Kristopher Sharp spent more than eight years in foster care before aging out of the system. During that time, not one person in the many group homes he’d lived in across Texas told him that, under state law, he was entitled to free college tuition. He was 18 and homeless in 2008 when, in search of air conditioning and a bathroom, he wandered into an admissions fair at UH-Downtown and spoke with a counselor who clued him in to that opportunity—a chance meeting that would change the course of his life.
A teacher in Sharp’s hometown of Dumas, in the Panhandle, had noticed bruises and lesions on Sharp’s body when he was 9. His mother was addicted to meth and abused the boy and his two siblings when she was high. “She used to put wire hangers on the stovetop and then hit us with them,” recalls Sharp, now 26 and living in Washington, D.C. After that, he was put into the foster care system, bouncing from home to home across the state’s major cities.
At 16, Sharp was placed in a group home in Houston. It was the first time he was able to stay in the same place, at the same school, for more than a year—a precious gift. But when he turned 18, the home turned Sharp out and, faced with having to return to the Panhandle, he fled. “They wanted to move me from this community I had built all the way back to where I hadn’t been for six or seven years,” he says.
Sharp spent the next six months living on the street. Because he’s gay, he says he was turned away from a shelter that otherwise would’ve taken him. He ended up sleeping on the roof of a shopping center off Ella and Highway 1960, engaging in sex work for food and places to stay. During that time, he tried to give blood plasma for money and learned he had HIV.
After Sharp enrolled in UH, in 2010, through the tuition-waiver program, he received a $2,000 check, got his first apartment and settled into stability, majoring in social work and running for student body vice president his junior year. It was then that he found himself at the center of a firestorm, after someone plastered fliers around the campus with a picture of Sharp that said “Want AIDS? Don’t support the Isaac [Valdez, who was running for president] and Kris Homosexual Agenda.” On the back of the flier was a photocopy of Sharp’s medical record.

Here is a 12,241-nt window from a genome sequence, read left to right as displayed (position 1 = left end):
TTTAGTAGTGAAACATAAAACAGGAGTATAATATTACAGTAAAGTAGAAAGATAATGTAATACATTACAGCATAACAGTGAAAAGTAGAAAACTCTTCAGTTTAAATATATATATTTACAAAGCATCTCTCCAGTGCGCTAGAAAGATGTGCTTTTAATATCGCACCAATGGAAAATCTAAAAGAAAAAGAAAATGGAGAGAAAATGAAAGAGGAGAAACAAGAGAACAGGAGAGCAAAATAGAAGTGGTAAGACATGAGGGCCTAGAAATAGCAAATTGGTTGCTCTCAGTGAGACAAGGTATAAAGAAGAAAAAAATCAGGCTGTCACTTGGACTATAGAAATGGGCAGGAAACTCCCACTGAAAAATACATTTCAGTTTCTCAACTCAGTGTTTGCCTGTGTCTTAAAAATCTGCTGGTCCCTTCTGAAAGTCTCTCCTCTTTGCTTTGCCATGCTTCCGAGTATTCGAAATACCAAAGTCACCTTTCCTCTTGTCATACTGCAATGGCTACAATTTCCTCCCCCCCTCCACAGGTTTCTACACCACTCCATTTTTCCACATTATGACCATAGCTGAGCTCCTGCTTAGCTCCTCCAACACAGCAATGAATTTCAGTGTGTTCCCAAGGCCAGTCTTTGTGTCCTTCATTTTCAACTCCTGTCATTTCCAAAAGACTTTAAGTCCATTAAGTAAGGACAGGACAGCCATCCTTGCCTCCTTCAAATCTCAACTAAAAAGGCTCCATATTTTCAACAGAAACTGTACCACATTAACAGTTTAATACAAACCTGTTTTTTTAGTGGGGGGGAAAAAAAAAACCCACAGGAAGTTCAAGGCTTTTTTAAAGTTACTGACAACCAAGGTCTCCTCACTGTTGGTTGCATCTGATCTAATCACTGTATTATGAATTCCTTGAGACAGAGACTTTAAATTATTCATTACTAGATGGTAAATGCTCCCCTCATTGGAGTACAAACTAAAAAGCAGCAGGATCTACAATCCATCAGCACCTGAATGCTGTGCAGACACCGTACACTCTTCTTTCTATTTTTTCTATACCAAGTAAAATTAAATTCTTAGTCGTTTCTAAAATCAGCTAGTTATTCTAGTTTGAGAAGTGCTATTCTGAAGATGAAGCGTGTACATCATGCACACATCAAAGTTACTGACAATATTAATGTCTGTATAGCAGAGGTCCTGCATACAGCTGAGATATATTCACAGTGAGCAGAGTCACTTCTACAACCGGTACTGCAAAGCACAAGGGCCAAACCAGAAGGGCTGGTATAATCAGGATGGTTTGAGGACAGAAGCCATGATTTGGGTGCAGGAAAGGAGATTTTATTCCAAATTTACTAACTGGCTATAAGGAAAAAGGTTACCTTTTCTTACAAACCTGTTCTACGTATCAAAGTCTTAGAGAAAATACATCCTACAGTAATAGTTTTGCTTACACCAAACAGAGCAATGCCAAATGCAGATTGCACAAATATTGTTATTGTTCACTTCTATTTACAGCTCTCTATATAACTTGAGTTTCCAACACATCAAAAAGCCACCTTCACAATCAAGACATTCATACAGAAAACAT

“It was a smear campaign that picked up really quickly,” he recalls. “Everyone posted it on social media. It was pretty terrible because I hadn’t spoken to many people about it. In hindsight, I can laugh about it, but at the moment it was a really tough thing for me as a young person just getting stable.”
An investigation into the incident went nowhere, but Sharp and his running mate nevertheless emerged victorious. He also got his first real taste of politics. “When the LGBT community in Houston found out what was happening, they rallied for support—they didn’t know my story, they just said they weren’t going to stand for this,” Sharp says. “That motivated me to give back to that community.”
While in college, Sharp campaigned for Annise Parker and Wendy Davis. After graduating, he headed to Washington, D.C., where he served as an intern before joining Washington Senator Patty Murray’s staff as a legislative aide this year. He’s also now a congressional fellow for the LGBT Equality Caucus for the House of Representatives, led by the House’s six openly gay members, and makes it his mission to speak up for the country’s disadvantaged youth.
“I’m 26, and I’ve spent more of my life in the system than out of it. Here in D.C., there aren’t many people with the experiences that I have,” says Sharp. “Most of the people I work around went to Harvard and Yale, but I am still in this world, and I still get paid like they do. And they have to listen to me now.”